The ninja 400 in track form is within 10 pounds of the 300s. Class limit for CSBK is 320 for the 300s, 330 for the 400.The regional organizations don't have a way of enforcing either a horsepower limit or a weight limit, and I fully realize that being up against a Ninja 400 is going to be an uphill battle. (I got beaten on my FZR400 by a teenager on an almost-stock Ninja 400 at the last SOAR round.)
This class (nowadays) is meant to apply to motorcycles which, in street form, are eligible for the european A2 license class - max 35 kW/47 hp, max 0.2 kW/kg. It's unclear if that horsepower is to be at the engine or at the rear wheel. Engine horsepower is essentially unmeasurable, so anything less than 47 rear wheel hp from the factory is fair game as long as it also meets the power to weight restriction ... I believe the R3 is hitting the power to weight ratio; the Ninja 400 is probably heavier so it can have a higher power. Same issue with engine-power-vs-rearwheel-power applies to the power to weight ratio.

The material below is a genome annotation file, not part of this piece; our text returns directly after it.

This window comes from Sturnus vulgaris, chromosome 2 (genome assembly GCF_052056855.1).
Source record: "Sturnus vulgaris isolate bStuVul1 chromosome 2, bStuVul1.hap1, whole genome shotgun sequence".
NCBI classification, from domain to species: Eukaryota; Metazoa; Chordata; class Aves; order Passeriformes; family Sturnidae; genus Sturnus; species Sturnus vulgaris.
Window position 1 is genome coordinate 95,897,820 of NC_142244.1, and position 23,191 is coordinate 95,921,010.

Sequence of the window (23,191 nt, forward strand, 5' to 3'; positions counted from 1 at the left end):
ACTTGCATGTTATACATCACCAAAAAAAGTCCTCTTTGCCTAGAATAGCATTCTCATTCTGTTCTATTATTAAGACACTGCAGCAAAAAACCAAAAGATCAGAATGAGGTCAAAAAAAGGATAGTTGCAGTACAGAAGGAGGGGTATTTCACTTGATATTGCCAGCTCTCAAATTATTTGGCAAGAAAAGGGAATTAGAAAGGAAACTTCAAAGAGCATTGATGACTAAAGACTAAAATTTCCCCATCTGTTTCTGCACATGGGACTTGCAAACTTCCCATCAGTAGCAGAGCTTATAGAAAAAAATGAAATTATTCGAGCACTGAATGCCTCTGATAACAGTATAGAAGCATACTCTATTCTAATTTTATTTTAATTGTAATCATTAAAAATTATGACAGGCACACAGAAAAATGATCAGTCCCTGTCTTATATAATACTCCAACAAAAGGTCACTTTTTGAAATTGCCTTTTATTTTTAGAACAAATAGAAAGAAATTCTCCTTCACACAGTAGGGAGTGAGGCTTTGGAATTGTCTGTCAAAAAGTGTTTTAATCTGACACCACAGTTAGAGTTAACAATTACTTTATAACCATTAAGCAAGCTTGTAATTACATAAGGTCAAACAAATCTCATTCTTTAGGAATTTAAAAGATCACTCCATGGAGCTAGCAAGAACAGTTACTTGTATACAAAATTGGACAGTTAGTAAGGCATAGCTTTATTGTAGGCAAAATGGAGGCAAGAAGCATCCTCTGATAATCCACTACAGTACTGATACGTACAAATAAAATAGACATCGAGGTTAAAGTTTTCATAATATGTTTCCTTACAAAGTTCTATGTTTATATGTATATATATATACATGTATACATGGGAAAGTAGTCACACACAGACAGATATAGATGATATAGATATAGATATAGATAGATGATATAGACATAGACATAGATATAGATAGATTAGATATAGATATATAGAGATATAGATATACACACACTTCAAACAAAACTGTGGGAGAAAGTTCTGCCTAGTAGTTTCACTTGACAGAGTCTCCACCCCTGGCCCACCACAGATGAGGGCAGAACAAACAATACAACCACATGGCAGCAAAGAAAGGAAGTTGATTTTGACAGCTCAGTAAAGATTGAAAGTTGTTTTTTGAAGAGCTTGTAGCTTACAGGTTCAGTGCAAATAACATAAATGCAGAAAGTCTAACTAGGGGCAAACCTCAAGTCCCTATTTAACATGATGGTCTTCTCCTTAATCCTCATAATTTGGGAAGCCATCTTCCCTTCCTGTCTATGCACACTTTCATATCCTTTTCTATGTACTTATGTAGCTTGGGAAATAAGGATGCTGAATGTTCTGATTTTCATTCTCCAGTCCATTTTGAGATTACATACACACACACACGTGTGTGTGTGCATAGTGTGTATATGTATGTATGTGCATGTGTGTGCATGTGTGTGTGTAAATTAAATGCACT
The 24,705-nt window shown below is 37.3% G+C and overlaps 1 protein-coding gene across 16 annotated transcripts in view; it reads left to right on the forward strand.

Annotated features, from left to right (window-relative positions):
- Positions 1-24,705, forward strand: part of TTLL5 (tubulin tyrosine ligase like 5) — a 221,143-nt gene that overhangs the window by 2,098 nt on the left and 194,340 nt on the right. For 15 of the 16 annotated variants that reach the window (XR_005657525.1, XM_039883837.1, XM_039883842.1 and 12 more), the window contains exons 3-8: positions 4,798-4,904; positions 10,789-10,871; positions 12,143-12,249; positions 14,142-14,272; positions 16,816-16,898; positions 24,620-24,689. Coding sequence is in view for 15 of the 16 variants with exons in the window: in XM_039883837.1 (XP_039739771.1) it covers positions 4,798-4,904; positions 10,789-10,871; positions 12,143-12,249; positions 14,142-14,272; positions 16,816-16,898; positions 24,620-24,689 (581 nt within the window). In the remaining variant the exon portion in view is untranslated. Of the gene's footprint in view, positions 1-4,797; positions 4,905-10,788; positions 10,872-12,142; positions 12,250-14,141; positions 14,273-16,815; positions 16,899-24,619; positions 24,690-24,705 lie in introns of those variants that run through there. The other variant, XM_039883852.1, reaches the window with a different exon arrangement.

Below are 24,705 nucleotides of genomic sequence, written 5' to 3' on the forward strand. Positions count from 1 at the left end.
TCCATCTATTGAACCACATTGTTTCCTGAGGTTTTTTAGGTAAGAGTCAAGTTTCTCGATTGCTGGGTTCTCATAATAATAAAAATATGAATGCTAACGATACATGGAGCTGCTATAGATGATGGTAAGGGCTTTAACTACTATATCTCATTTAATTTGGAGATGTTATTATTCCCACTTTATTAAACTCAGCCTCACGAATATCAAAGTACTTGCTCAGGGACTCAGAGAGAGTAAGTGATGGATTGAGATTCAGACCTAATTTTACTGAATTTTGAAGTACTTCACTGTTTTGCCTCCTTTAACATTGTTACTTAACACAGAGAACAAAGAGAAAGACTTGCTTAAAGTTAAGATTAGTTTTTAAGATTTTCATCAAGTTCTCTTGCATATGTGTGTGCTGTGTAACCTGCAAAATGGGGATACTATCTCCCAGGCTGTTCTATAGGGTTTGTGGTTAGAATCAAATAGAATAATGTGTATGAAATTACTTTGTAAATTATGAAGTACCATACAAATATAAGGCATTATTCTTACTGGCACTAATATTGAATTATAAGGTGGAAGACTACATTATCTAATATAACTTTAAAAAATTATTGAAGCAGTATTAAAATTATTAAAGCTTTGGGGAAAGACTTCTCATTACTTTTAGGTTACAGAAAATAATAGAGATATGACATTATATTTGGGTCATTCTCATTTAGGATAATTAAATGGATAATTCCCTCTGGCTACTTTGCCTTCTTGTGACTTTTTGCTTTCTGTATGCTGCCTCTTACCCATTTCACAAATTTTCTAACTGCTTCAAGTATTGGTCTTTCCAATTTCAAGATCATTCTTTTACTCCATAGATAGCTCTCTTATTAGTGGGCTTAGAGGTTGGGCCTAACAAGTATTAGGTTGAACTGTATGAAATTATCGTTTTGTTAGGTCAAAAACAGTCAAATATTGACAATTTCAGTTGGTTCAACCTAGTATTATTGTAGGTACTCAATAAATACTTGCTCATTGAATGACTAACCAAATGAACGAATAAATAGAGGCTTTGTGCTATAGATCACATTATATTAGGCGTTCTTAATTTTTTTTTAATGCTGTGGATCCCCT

At WSBK level, where they have a comparable class, they have been applying all sorts of restrictions to try to even out the class. CSBK requires the Ninja 400 to use an intake air restrictor.
I didn't go the Ninja 400 route because I would have had to buy a new one $ $ $, and the aftermarket parts support doesn't appear to be quite there yet. All sorts of stuff is available for the R3.
I'm beyond chasing championships, too olde for that. I just want something that's fun to ride, and works as it should, and is somewhere near competitive.
Brian. I'm 55 and currently chasing two championships at RACE on the R3. So age isn't a factor and the R3 is a huge amount of fun. Those pesky 400s have shown up during the season and made podiums a lot tougher though.
Last round at Shannonville is in two weeks. You should come out and watch the little bike fun if you can't race it.